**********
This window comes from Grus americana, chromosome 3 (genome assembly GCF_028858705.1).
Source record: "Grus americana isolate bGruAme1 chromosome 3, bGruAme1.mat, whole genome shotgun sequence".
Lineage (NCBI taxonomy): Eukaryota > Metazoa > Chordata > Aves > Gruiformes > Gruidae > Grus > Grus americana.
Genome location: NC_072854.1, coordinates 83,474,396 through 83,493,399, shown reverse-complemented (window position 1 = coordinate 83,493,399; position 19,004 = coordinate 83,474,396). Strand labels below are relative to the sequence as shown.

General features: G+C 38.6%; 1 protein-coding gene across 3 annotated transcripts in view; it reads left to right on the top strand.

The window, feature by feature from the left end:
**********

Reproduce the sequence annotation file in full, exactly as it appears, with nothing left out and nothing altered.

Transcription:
This window comes from Grus americana, chromosome 3 (genome assembly GCF_028858705.1).
Source record: "Grus americana isolate bGruAme1 chromosome 3, bGruAme1.mat, whole genome shotgun sequence".
Lineage (NCBI taxonomy): Eukaryota > Metazoa > Chordata > Aves > Gruiformes > Gruidae > Grus > Grus americana.
Genome location: NC_072854.1, coordinates 83,474,396 through 83,493,399, shown reverse-complemented (window position 1 = coordinate 83,493,399; position 19,004 = coordinate 83,474,396). Strand labels below are relative to the sequence as shown.

General features: G+C 38.6%; 1 protein-coding gene across 3 annotated transcripts in view; it reads left to right on the top strand.

The window, feature by feature from the left end: